How can women confronted with the problem of forced marriage be more effectively helped? INED researcher Christelle Hamel has co-authored a statistical study of the forced marriage cases handled by the Voix de Femmes association, which receives over 200 calls every year from women seeking to avoid a forced marriage or who have already been made to marry against their will. Many of these women are young students who end up materially and financially trapped, with no means to flee their situation. The study reveals the magnitude and diversity of the violence these women are subjected to and the difficulties the association encounters in its efforts to help them.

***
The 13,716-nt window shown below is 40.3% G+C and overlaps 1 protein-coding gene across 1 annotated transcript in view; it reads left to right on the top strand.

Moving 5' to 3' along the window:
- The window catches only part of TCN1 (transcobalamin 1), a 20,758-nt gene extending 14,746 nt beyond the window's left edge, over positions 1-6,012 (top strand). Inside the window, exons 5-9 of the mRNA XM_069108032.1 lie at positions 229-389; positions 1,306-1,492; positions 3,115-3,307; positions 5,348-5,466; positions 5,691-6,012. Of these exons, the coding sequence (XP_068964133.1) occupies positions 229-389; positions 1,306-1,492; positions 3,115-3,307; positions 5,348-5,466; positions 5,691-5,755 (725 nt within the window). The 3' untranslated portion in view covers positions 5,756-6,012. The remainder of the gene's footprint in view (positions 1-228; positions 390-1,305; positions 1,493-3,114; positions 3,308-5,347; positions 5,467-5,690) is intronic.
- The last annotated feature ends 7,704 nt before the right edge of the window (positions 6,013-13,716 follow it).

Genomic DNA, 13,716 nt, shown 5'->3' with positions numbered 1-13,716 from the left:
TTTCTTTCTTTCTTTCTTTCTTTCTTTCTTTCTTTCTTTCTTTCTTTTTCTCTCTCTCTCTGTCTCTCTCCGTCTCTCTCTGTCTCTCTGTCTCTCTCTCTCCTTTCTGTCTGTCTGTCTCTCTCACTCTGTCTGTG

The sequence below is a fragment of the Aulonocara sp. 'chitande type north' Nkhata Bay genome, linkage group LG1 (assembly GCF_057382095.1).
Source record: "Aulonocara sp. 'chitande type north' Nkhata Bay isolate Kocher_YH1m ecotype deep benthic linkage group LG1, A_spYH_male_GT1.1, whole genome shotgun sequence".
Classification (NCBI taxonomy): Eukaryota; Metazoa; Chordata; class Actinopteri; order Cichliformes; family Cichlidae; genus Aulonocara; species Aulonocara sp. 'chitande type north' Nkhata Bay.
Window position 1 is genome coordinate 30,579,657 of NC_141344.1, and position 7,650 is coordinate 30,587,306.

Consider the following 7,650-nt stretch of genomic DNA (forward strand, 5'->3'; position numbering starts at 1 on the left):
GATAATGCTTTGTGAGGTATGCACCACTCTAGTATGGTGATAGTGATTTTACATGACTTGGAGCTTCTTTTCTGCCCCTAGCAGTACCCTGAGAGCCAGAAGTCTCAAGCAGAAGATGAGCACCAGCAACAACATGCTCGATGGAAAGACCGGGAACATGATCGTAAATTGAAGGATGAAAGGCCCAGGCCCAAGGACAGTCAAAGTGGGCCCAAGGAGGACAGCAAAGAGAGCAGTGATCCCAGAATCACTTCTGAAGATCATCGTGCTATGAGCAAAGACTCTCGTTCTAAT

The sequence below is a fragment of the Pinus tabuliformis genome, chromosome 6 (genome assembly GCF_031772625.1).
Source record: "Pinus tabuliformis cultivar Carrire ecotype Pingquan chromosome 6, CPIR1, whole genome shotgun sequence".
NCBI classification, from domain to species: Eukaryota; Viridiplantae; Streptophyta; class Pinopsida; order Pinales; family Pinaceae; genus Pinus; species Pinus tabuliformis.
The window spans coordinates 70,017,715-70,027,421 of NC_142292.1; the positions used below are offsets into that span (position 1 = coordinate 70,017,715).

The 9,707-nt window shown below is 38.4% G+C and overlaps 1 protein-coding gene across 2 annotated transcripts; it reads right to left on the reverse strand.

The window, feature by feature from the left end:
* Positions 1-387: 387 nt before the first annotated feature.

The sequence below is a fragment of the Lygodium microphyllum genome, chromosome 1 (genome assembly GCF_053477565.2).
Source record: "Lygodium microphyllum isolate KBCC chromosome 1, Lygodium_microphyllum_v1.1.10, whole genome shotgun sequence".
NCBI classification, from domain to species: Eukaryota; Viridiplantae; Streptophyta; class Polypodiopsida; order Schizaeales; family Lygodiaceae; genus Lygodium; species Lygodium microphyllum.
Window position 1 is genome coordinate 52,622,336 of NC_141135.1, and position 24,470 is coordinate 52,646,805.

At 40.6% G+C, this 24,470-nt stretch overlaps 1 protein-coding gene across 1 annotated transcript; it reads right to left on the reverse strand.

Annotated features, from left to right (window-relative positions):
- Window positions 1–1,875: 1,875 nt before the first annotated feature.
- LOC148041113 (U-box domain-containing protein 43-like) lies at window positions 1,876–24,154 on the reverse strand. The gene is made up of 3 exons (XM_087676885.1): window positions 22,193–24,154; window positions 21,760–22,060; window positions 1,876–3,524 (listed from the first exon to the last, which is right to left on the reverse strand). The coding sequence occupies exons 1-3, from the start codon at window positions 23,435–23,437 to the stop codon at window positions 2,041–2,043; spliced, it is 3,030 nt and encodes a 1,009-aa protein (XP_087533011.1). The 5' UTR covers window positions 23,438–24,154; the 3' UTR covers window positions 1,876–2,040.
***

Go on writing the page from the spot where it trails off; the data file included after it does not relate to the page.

INED’s Violence and Gender Relations (VIRAGE) survey now has its own website, which will offer complete information from this major survey aimed at improving our knowledge of violence against men and women in France. The new site has been launched before the data collection process, which will get underway next year in metropolitan France. The main VIRAGE survey sample is composed of 25,000 persons--12,500 women and 12,500 men—aged 20-69 years. The aim is to describe the contexts and consequences of violence of all kinds and compare how it affects men and women. The survey should also make it possible to estimate the number of children living in a context of domestic violence and to shed light on their situation.